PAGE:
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You can’t escape it: security companies extolling the benefits of their alarm monitoring services.  You see yard signs of various companies as you drive down the road as well as banners on the internet pages you visit.  But most prevalent lately, now that cable providers have entered the market, are the commercials on your television set.

But please take notice when they are running—there’s usually small print at the bottom of the screen.  It contains issues such as contract length and much more.


Tentralarm is a third-party alarm monitoring services provider.

Since you don’t have time to read all of that print, and since we’re all bombarded with marketing messages on a daily basis, we thought we’d break down five areas on which you can concentrate when choosing an alarm monitoring company.

1. Contract Length.  This is a subjective category, but there certainly are general parameters that we can discuss.  Not all security integrators institute a contract, but a majority does.  A common timeframe is one or two years.  When you start approaching the three-year mark and beyond, you may want to seriously consider your decision.

After all, when you factor in price, as we’ll discuss next, three to five years of being locked in at high rates can really put the pinch on—especially when you could end up being unhappy with the alarm monitoring service.

2. Price.  Price can be a tricky issue, so we’d like to explain the different layers that make up the total amount of your monitoring fee.

Always ask what your provider’s base monitoring rate is, so you know you’ll be comparing “apples to apples” when making your inquires to different companies.

In other words, one security integrator may have a base rate of $17 per month for residential monitoring services, but it will most likely increase when you add a service such as cellular back up.  This service protects you if your telephone lines, upon which the security system is typically primarily based, become disabled.  Your security panel will still be able to communicate with the monitoring company via cellular (also referred to as radio) methods.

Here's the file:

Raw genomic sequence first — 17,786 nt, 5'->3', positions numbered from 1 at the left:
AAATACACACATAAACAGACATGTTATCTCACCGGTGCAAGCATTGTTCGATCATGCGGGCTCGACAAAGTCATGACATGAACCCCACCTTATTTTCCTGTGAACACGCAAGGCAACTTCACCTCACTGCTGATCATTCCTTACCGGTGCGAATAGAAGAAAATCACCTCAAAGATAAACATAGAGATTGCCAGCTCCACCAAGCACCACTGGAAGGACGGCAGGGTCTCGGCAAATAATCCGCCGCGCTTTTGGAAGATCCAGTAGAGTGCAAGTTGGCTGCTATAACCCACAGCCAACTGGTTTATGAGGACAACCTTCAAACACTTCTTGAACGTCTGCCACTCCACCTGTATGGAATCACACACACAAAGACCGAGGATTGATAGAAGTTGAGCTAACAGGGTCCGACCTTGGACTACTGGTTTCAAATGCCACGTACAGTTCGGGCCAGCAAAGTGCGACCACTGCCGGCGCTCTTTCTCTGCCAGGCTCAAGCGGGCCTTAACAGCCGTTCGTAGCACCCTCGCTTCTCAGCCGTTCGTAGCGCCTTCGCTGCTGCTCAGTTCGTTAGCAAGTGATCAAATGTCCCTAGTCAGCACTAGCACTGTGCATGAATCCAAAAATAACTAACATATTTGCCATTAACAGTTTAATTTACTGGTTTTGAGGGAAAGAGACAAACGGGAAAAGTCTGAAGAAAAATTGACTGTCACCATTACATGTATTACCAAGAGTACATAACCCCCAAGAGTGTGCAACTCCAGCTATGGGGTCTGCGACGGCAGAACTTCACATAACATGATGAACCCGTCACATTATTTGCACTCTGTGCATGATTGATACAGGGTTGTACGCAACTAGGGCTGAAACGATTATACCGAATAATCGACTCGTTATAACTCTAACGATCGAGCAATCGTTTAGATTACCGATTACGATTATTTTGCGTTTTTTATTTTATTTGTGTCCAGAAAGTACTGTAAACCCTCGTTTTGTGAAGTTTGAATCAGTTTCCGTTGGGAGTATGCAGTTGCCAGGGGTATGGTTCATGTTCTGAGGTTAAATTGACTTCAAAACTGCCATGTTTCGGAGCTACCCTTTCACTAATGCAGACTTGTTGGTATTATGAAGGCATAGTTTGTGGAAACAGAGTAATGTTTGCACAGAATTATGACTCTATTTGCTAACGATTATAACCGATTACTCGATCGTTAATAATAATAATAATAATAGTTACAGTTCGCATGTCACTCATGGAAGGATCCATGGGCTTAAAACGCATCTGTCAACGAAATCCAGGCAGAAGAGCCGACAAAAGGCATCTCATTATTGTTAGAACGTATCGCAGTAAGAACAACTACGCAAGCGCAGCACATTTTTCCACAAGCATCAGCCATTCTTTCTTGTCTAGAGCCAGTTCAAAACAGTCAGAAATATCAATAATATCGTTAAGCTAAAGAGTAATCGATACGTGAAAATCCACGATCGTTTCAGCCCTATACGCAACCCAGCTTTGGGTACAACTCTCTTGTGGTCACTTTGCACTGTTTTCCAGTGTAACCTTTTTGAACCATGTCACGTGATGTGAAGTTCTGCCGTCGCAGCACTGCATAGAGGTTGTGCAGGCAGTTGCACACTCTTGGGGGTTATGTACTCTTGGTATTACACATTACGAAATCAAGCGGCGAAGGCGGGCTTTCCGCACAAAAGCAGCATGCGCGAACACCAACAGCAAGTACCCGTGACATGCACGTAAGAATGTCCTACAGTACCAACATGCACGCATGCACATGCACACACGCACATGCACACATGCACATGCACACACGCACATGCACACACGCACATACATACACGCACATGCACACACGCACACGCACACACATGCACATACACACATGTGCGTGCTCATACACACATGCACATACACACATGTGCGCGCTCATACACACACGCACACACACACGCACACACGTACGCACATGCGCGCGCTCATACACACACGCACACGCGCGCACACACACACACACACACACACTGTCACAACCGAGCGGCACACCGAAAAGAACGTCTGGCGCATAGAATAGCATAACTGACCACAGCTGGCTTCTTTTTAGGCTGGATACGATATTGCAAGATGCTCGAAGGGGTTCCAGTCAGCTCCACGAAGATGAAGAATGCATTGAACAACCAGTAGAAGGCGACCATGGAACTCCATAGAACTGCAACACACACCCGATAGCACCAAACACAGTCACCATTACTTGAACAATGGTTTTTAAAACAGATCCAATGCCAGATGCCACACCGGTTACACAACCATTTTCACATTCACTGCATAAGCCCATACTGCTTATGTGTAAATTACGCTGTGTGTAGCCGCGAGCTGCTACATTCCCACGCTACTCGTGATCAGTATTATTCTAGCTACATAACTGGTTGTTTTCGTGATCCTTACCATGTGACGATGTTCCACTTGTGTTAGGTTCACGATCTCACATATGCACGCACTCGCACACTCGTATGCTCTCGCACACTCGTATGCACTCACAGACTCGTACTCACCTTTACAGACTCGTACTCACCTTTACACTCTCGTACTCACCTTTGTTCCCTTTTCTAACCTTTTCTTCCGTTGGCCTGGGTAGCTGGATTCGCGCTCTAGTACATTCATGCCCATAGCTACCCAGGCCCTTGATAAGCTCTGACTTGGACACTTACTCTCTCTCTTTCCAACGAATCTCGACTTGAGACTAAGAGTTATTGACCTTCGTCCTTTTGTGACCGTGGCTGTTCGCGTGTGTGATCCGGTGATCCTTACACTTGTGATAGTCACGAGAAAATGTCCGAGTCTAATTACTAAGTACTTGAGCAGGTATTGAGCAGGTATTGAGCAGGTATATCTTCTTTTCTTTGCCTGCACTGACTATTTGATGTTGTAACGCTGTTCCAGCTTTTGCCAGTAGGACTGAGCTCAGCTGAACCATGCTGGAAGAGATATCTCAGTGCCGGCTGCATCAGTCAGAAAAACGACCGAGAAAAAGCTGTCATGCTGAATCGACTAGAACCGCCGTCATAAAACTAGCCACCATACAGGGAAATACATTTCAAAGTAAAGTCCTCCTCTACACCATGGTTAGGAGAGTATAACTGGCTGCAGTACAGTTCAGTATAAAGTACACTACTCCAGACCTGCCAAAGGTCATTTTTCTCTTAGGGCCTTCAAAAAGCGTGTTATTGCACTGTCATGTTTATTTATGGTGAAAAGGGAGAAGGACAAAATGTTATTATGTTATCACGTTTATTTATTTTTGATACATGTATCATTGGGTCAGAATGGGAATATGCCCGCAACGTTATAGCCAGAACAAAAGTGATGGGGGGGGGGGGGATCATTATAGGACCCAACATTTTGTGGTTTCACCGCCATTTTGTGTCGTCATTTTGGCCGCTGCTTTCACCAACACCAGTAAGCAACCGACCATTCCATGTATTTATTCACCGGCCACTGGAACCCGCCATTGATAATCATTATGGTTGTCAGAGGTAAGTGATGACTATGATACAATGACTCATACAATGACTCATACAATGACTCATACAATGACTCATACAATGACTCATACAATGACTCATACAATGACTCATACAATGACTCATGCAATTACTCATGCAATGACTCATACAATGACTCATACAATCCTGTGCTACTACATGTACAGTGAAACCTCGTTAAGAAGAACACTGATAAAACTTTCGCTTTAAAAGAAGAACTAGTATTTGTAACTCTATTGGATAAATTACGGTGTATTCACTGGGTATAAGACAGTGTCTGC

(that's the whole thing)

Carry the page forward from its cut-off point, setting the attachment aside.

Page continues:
As for businesses, their base rates can be increased for features such as supervised or unsupervised open and close reports.  These indicate if a store was opened on time or even if it was opened at all in the morning.  If an employee works alone for the closing shift and you’re concerned about safety as the business owner, a closing report will indicate that the system was armed at the correct time as scheduled.

3. Equipment.  Obviously, there can’t be alarm monitoring services without security equipment.  One important question to ask your potential provider is if the equipment it installs is proprietary or non-proprietary.

Non-proprietary security equipment is most beneficial to the customer.  This means that when you decide to part ways with your security provider for any given reason, another company will be able to service the currently installed equipment seamlessly and at no extra labor expense to you. 

Some security companies use proprietary equipment, especially in terms of their security panel, and the next integrator that you choose to take over would not be able to service their equipment.  A new security panel would have to be purchased and installed in this case, and possibly several other components as well.

A conclusion could be drawn that some security companies simply don’t “play nice” and may try and make their customers feel locked-in to their service due to proprietary equipment and the aforementioned long-term contracts.

Quite often, the customer does not even own the equipment—it is leased by the company.  It could actually be required to be surrendered at the end of the contract (although this is often not the case). 

4. The Security Company.  When it comes to burglar, fire and environmental monitoring, there are typically two entities.  There’s a security integrator who installs and services your equipment, and there’s a monitoring company that receives the alarm signal from your security panel and subsequently dispatches authorities and notifies your call list.

When choosing your security company (integrator), besides taking into consideration the above-mentioned issues, there are other things to consider.

Ask if the company uses subcontractors to install and service equipment.  You may not want to use a company that doesn’t even employ its own people to come into your home or business.  They are likely not trained as well on the equipment, for example.

Also, be sure the business has a main office that you can visit in person if necessary.  Make sure it doesn’t operate out of a home or even the trunk of a car!

Check for memberships with security and fire-related associations and with the chamber of commerce as well.

5. The Monitoring Company.  Ask your security provider if the monitoring company (often referred to as a central station) is UL-listed.  Also ask if it has a redundant location in case severe weather and/or widespread power outages cause a break in service at one location.

We hope you are now better prepared to approach security companies and ask about their alarm monitoring services.  As you can now see, there’s a lot more that goes into making a decision than watching a 30-second commercial or driving by some lawn signs.

Thanks for spending some time with us today.

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